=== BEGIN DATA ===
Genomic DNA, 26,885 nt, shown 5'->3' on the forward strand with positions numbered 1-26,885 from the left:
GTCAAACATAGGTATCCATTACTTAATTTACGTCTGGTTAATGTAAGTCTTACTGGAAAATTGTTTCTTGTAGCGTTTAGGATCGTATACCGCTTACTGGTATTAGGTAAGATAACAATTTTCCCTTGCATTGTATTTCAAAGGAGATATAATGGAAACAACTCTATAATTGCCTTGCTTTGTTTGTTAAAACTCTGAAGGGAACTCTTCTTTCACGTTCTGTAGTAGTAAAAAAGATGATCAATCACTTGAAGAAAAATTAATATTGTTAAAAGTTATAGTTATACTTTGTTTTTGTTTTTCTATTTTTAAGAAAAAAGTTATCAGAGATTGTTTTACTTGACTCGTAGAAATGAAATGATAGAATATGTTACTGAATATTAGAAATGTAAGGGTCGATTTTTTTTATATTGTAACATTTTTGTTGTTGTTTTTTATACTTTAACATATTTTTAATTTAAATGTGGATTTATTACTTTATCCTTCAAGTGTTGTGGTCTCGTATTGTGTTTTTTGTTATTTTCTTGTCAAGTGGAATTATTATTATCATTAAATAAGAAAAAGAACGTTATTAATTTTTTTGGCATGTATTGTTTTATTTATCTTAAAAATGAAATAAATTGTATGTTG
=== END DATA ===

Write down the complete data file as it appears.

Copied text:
Genomic DNA, 26,885 nt, shown 5'->3' on the forward strand with positions numbered 1-26,885 from the left:
GTCAAACATAGGTATCCATTACTTAATTTACGTCTGGTTAATGTAAGTCTTACTGGAAAATTGTTTCTTGTAGCGTTTAGGATCGTATACCGCTTACTGGTATTAGGTAAGATAACAATTTTCCCTTGCATTGTATTTCAAAGGAGATATAATGGAAACAACTCTATAATTGCCTTGCTTTGTTTGTTAAAACTCTGAAGGGAACTCTTCTTTCACGTTCTGTAGTAGTAAAAAAGATGATCAATCACTTGAAGAAAAATTAATATTGTTAAAAGTTATAGTTATACTTTGTTTTTGTTTTTCTATTTTTAAGAAAAAAGTTATCAGAGATTGTTTTACTTGACTCGTAGAAATGAAATGATAGAATATGTTACTGAATATTAGAAATGTAAGGGTCGATTTTTTTTATATTGTAACATTTTTGTTGTTGTTTTTTATACTTTAACATATTTTTAATTTAAATGTGGATTTATTACTTTATCCTTCAAGTGTTGTGGTCTCGTATTGTGTTTTTTGTTATTTTCTTGTCAAGTGGAATTATTATTATCATTAAATAAGAAAAAGAACGTTATTAATTTTTTTGGCATGTATTGTTTTATTTATCTTAAAAATGAAATAAATTGTATGTTG